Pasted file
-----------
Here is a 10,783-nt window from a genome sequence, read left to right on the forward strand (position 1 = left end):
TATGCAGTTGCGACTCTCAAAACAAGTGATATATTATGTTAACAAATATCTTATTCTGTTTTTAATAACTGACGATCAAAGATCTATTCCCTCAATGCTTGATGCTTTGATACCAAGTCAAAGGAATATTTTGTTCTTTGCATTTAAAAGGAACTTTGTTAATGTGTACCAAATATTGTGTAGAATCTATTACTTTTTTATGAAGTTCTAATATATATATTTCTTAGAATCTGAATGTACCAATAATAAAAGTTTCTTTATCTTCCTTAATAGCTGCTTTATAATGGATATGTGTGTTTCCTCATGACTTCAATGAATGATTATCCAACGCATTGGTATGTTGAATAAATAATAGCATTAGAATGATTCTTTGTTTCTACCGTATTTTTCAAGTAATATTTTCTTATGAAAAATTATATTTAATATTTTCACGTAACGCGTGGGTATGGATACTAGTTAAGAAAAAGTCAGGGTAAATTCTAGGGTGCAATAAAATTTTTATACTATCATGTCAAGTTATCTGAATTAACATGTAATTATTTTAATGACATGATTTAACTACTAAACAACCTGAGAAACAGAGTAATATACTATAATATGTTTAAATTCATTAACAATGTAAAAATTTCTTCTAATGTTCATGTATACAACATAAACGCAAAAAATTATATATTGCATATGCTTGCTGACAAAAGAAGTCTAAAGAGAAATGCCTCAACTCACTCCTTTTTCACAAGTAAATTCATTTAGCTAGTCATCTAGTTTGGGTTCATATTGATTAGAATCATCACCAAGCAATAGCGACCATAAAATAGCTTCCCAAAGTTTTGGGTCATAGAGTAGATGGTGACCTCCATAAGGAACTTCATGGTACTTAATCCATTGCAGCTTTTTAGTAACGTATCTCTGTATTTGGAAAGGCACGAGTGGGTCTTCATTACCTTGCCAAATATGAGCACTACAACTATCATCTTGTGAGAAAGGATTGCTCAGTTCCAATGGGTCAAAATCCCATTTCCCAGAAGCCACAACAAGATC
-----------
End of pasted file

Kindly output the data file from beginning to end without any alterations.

Here is a 10,783-nt window from a genome sequence, read left to right on the forward strand (position 1 = left end):
TATGCAGTTGCGACTCTCAAAACAAGTGATATATTATGTTAACAAATATCTTATTCTGTTTTTAATAACTGACGATCAAAGATCTATTCCCTCAATGCTTGATGCTTTGATACCAAGTCAAAGGAATATTTTGTTCTTTGCATTTAAAAGGAACTTTGTTAATGTGTACCAAATATTGTGTAGAATCTATTACTTTTTTATGAAGTTCTAATATATATATTTCTTAGAATCTGAATGTACCAATAATAAAAGTTTCTTTATCTTCCTTAATAGCTGCTTTATAATGGATATGTGTGTTTCCTCATGACTTCAATGAATGATTATCCAACGCATTGGTATGTTGAATAAATAATAGCATTAGAATGATTCTTTGTTTCTACCGTATTTTTCAAGTAATATTTTCTTATGAAAAATTATATTTAATATTTTCACGTAACGCGTGGGTATGGATACTAGTTAAGAAAAAGTCAGGGTAAATTCTAGGGTGCAATAAAATTTTTATACTATCATGTCAAGTTATCTGAATTAACATGTAATTATTTTAATGACATGATTTAACTACTAAACAACCTGAGAAACAGAGTAATATACTATAATATGTTTAAATTCATTAACAATGTAAAAATTTCTTCTAATGTTCATGTATACAACATAAACGCAAAAAATTATATATTGCATATGCTTGCTGACAAAAGAAGTCTAAAGAGAAATGCCTCAACTCACTCCTTTTTCACAAGTAAATTCATTTAGCTAGTCATCTAGTTTGGGTTCATATTGATTAGAATCATCACCAAGCAATAGCGACCATAAAATAGCTTCCCAAAGTTTTGGGTCATAGAGTAGATGGTGACCTCCATAAGGAACTTCATGGTACTTAATCCATTGCAGCTTTTTAGTAACGTATCTCTGTATTTGGAAAGGCACGAGTGGGTCTTCATTACCTTGCCAAATATGAGCACTACAACTATCATCTTGTGAGAAAGGATTGCTCAGTTCCAATGGGTCAAAATCCCATTTCCCAGAAGCCACAACAAGATC